UNDOING feels like a brain dump of ideas and feelings, possibly reflective of surviving the various lockdowns or pushing through a creative block. It certainly won’t tick the boxes for everyone but there is something to be said for House of Sand’s confident approach to creativity and performance.          

Sundays at Ira’s  | Regional News

Sundays at Ira’s

Created by: Jane Keller and Michael Nicholas Williams

Directed by: KC Kelly

Running at Circa Theatre until 16th Apr

Reviewed by: Madelaine Empson

Jane Keller’s great-aunt Alice doesn’t like to name drop but she was a close personal friend of Ira Gershwin’s. In fact, Alice lived in the apartment below Ira and was often privy to the ceiling-shaking soirées he would throw after the last Broadway performance of the week – the Sunday matinée. The likes of Noël Coward, Irving Berlin, and Cole Porter would also attend these lavish parties, forming the soundtrack for Sundays at Ira’s.  

Keller intersperses spoken excerpts of Alice’s diary with performances of iconic ditties from the 1930s, which I’m ashamed to admit I don’t recognise half of. I’m not the target demographic for this show but I can appreciate the joyous vibrato ringing in my ears as many of my fellow audience members sing along.

I can also appreciate the exceptional piano playing of Michael Nicholas Williams, the lovely, sparkly outfits and set adorned with art deco statement pieces (Meredith Dooley and Keller), and Keller’s strong vocal performance.

Name dropping is a running theme and joke throughout Sundays at Ira’s but I’d love to hear more about the people with these big names. Thanks to Keller’s humorous rendition of Vodka it quickly becomes my standout number, but I don’t learn much about the people who wrote it, including George Gershwin who is mentioned countless times. I understand these people are famous but I struggle to connect with them or indeed with Alice herself, so little do I know of her or her story. More of a human element woven throughout the story would help make the music more accessible to younger generations like myself.

Keller is one of my favourite actors and has huge, effortless stage presence. I’d love to see a little more choreography or movement in the songs, plus more direct eye contact. Keller often adopts a distant, faraway look when she starts to sing, and while her eyes capture the light beautifully, I crave more intimacy and connection.

Boys, Wake Up! | Regional News

Boys, Wake Up!

Created by: Jackson Burling

Directed by: Jackson Burling and Bella Petrie

BATS Theatre, 5th Apr 2022

Reviewed by: Tanya Piejus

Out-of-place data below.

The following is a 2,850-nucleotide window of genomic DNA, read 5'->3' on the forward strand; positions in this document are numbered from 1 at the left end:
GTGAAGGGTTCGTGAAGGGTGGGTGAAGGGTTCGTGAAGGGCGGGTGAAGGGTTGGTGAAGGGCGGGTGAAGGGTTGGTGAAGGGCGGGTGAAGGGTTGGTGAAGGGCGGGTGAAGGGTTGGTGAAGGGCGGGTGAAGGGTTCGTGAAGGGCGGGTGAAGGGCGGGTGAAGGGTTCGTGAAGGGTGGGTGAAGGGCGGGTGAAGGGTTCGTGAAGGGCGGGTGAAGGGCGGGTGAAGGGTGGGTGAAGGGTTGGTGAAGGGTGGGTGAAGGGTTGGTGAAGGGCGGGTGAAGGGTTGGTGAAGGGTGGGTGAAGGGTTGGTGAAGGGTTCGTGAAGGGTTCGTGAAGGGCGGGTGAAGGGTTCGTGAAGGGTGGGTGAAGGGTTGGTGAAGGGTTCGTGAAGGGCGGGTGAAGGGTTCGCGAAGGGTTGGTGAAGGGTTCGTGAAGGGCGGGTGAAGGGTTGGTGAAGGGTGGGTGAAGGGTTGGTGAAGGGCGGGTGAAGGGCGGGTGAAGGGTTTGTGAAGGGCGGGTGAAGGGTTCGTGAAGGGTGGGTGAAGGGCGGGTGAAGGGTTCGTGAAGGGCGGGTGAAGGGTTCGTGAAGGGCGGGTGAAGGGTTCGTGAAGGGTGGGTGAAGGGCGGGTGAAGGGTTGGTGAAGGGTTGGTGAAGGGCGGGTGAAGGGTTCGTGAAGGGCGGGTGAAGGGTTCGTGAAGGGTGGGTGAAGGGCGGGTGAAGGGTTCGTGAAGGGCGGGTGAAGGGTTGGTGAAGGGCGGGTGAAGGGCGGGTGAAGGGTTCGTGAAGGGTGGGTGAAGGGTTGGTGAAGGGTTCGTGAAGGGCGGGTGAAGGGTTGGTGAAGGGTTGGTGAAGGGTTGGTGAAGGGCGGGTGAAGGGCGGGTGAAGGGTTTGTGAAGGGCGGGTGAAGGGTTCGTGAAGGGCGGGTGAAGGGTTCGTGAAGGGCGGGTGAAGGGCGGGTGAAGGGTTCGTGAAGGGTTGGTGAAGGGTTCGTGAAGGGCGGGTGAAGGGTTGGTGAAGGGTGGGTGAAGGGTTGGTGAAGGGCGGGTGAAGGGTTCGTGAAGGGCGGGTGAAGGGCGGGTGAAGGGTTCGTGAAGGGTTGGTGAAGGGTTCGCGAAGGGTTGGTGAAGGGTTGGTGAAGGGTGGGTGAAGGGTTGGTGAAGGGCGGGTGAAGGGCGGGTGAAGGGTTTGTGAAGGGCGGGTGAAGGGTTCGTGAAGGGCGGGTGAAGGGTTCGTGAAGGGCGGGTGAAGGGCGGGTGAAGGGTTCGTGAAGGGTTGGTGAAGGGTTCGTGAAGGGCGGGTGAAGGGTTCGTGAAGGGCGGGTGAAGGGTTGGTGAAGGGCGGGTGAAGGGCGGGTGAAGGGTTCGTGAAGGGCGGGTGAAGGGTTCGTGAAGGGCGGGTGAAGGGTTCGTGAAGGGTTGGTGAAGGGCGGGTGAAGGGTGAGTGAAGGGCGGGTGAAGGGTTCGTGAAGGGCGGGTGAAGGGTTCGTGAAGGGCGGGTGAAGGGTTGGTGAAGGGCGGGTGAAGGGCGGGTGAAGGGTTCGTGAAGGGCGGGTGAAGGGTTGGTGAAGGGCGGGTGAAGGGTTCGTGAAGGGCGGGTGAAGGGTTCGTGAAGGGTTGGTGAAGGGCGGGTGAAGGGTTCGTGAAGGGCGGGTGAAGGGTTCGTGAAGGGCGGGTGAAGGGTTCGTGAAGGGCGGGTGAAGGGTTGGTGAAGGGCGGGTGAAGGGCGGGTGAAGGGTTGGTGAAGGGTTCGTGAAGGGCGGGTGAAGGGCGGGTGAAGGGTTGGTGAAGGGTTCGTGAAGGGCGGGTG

COVID thwarted the first attempt to stage the premiere season of Boys, Wake Up! as part of the Fringe Festival. Luckily, Brick Haus Productions has been able to find a new slot at BATS Theatre for its brave exploration of toxic masculinity.

Four hormone-ravaged teenage boys (Renata Mahuika, Caleb Pedro, Isaac Andrews, and Jackson Burling) leave a house party in the wops on the verge of starting a fight and make the terrible decision to drive home despite being well over the limit. Unsurprisingly, they spin off the road and roll down a steep bank. They then spend a cold, wet night in the bush with no cell phone coverage, waiting for uncertain rescue while they nurse increasingly serious injuries.

Initially full of adrenaline and bravado, they gradually reveal the vulnerabilities of young males on the verge of manhood with their frustrating mix of dumb childishness and genuine concern for the welfare of their friends, along with the ability to call each other out for their despicable attitudes towards the girls in their lives. Most of us have known boys like these at some point in our lives and while these characters and their behaviours are not particularly likeable, the skill of the four actors is such that the inevitable tragic ending is heart-breaking.

Burling should be congratulated for a script that feels fresh, real, and natural despite traversing familiar themes. His performance on stage is also nuanced and affecting, even though he speaks much less often than the others. Mahuika, Pedro, and Andrews are equally strong with a maturity and fearlessness to their performances that belies their age.

Charleigh Griffiths’ lighting and sound design provide superb support for the action on stage with an unintrusive soundtrack of native birds, passing cars, and a munching goat, and dips to chilly blue that effectively show the passing of hours in the dark.

This polished, timely, and moving production deserves full houses.

Death on the Nile | Regional News

Death on the Nile

(M)

127 mins

(3 ½ out of 5)

Reviewed by: Alessia Belsito-Riera

Whether or not you’ve seen its prequel Murder on the Orient Express, Kenneth Branagh’s newest rendition of the famous Agatha Christie murder-mystery Death on the Nile is well worth a watch. With a star-studded cast the likes of Annette Bening, Gal Gadot, Armie Hammer, and Kenneth Branagh himself as the inimitable detective Hercule Poirot, this movie will keep you on the edge of your seat.

Poirot is happily enjoying his holiday in Egypt when he is interrupted by his friend Bouc’s (Tom Bateman) invitation to join the wedding party of Linnet and Simon Doyle (Gadot and Hammer) down the Nile River. However the honeymoon takes a turn for the worse when death makes a not-so-surprise appearance aboard the cruise.

Utterly glamorous, Branagh’s rendition fully embraces the vintage aesthetic this period piece permits. From costumes to props, and even setting, the film itself is so indisputably beautiful that it comes as a shock to find it was filmed entirely in a London Studio and not along the sultry shores of the Nile herself.

The score is beautifully crafted, featuring jazz music that would have been at the height of fashion in 1937. Unique however is that the score is seamlessly woven into the story itself through the character of Salome Otterbourne (Sophie Okonedo), a famous jazz singer of the novel’s era who happens to be invited along on the cruise.

The editing style wholly embraces the murder-mystery genre of the film. With wide slow exposition shots interspersed with quick cuts in moments of tension, the editing leaves you on edge and desperate to uncover the killer. Similarly, the cinematography guides the viewer’s eye exactly where it needs to be, hiding clues in plain sight and revealing just enough to formulate conjectures and accusations. Interrogation scenes characterised by chiaroscuro lighting denote a sense of paranoia, whereas sweeping circular shots of Poirot pacing around his suspects create unease and restlessness, making even the viewer feel a little guilty.